SIR WILLIAM HOWARD RUSSELL (1821-1907), English war correspondent, was born at Lilyvale, near Tallaght, in the county of Dublin, on the 28th of March 1821, being one of the Russells of Limerick, whose settlement in Ireland dates from the time of Richard II. He entered Trinity College in 1838. Three years later he was thrown very much on his own resources, but a relative, Mr R. W. Russell, who had been sent to Ireland by The Times, deputed him to report the Irish elections at Longford, and his success definitely turned his attention to journalism. Coming to London in 1842, he went to Cambridge, but left before taking a degree. In the following year he was sent by The Times to Ireland to report the O'Connell meetings. In 1845 he was appointed to superintend the reports on the Irish railways, and was shortly afterwards sent by The Times to inspect the O'Connell property in S.W. Ireland, when his plain speaking drew forth a characteristic tirade from the "Liberator." For a short period in 1847 his services were temporarily transferred to the Morning Chronicle, but with that exception he remained permanently connected with The Times. He was sent as special correspondent to Denmark in the war of 1849-50. He did not, however, at once relinquish a legal career, and was called to the bar at the Middle Temple in 1851. On the outbreak of the Crimean War in 1853 he went out as special correspondent, and, accompanying the light division to Gallipoli, proceeded with the first detachment to Varna. On the embarkation for the Crimea he was attached to the second division, and landed with it on the 14th of September. He was present at the battle of the Alma on the 20th of September, at the investment of Sevastopol, at Balaclava on the 25th of October and Inkerman on the 5th of November.
Towards the end of May 1855 he accompanied the expedition to Kertch, and did not return to the Crimea until the following August. In September and October he described the attacks on the Malakoff and Redan, the occupation of Sevastopol and the capture of Fort Kinburn. The popularity of The Times Crimea correspondence led to its republication in two volumes under the title of The War, 1855-56. Russell's letters to The Times were mainly responsible for the enlightenment of the public at home as to the conduct of affairs at the scene of action, and his exposure of the mismanagement during the winter of 1854 did more than anything else to cause the downfall of Lord Aberdeen's ministry. In 1856 Russell was sent to Moscow to describe the coronation of the tsar, and in the following year was attached to the headquarters of Lord Clyde in India. He was present at the siege and capture of Lucknow in 1858, the operations in Oude, the battle of Bareilly and the actions in Rohilkhand, and he received the Indian war medal with the Lucknow clasp. The events of those stirring times are vividly recorded in My Diary in India in 1858-59. Next year he was sent to Italy, but arrived on the eve of the armistice at Villafranca. On the 7th of January 1860 appeared the first number of the Army and Navy Gazette, which he founded, and of which he was editor and principal proprietor. In 1861 Russell proceeded to Washington, and reached M`Dowell's headquarters just before the first battle of Bull Run, and his account of the Federal retreat drew much hostile criticism. He published a full account of the war, in so far as he had witnessed it, in My Diary, North and South, during the Civil War in America, 1862. Returning to England in 1863, he remained at home until 1866, when he proceeded to the headquarters of General Benedek and witnessed the battle of Kdniggratz, 3rd of July.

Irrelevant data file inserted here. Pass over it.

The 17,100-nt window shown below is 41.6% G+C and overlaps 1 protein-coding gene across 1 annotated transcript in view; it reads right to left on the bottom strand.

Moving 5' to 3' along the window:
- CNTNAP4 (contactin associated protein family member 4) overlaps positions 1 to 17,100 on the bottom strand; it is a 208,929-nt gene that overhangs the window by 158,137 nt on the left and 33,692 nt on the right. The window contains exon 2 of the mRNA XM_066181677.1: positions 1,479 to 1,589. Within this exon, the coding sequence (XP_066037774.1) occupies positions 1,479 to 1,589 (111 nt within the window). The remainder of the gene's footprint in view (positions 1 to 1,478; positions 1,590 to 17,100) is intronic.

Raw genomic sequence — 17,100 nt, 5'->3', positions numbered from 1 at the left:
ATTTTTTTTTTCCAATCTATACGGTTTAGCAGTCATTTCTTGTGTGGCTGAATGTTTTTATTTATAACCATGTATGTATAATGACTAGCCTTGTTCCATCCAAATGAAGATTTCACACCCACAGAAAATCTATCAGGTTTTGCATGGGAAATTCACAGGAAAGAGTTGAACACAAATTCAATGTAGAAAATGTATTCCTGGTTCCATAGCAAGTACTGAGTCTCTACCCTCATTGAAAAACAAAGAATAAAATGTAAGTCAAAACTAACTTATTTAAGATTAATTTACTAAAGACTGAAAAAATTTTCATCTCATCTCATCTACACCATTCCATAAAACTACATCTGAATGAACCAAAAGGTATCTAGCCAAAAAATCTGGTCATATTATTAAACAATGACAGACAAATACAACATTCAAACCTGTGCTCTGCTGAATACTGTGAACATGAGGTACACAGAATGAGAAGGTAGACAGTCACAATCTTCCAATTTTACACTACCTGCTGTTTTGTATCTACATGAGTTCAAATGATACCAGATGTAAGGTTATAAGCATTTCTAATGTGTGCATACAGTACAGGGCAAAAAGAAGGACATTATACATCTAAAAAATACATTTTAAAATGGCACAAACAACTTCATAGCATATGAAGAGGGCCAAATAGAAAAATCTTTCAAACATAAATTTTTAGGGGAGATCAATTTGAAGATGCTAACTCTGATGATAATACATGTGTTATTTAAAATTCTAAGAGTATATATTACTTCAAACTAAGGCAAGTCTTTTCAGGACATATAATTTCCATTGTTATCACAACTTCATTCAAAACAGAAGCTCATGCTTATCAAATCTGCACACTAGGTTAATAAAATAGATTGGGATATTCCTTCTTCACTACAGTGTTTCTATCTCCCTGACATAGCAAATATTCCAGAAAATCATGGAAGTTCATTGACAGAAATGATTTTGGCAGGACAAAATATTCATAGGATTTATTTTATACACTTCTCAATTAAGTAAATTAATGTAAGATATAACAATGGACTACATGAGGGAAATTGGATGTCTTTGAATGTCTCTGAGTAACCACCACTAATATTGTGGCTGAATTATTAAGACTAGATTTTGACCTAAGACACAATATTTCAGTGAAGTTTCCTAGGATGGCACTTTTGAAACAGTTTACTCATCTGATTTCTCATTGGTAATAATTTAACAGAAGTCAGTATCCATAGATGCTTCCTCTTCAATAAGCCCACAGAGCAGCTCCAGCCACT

XXIII. 28 During the interval of peace that followed he accompanied the prince of Wales to the Nile, Constantinople, the Crimea and Greece in 1868, and published an account of the tour in the following year, when he also contested the borough of Chelsea unsuccessfully in the Conservative interest. On the outbreak of the Franco-Prussian War in 1870, Russell was with the crown prince from the battle of Worth, 6th of August, and Sedan, 12th of September, till the capitulation of Paris. His account appeared in 1874 under the title of My Diary during the Last Great War. His description of the burning of Paris by; the Communards was not the least of his journalistic triumphs. In 1875-76 he was honorary private secretary to the prince of Wales during his tour through India, of which he published an account in 1877. When Lord Wolseley was sent to quell the Zulu rebellion in 1879, Russell was attached to his staff as correspondent. In 1881 he went with the duke of Sutherland's party for a tour in the United States and Canada, described in Hesperothen, and in 1882 he was again with Lord Wolseley in the Egyptian campaign. In 1895 he published a personal retrospect entitled The Great War with Russia. Russell was knighted in May 1895, and was the recipient of numerous war medals and various foreign orders. He married twice, first in 1846 Miss Burrowes, who died not long afterwards, and secondly in 1884 the Countess A. Malvezzi. He died on the 1th of February 1907.
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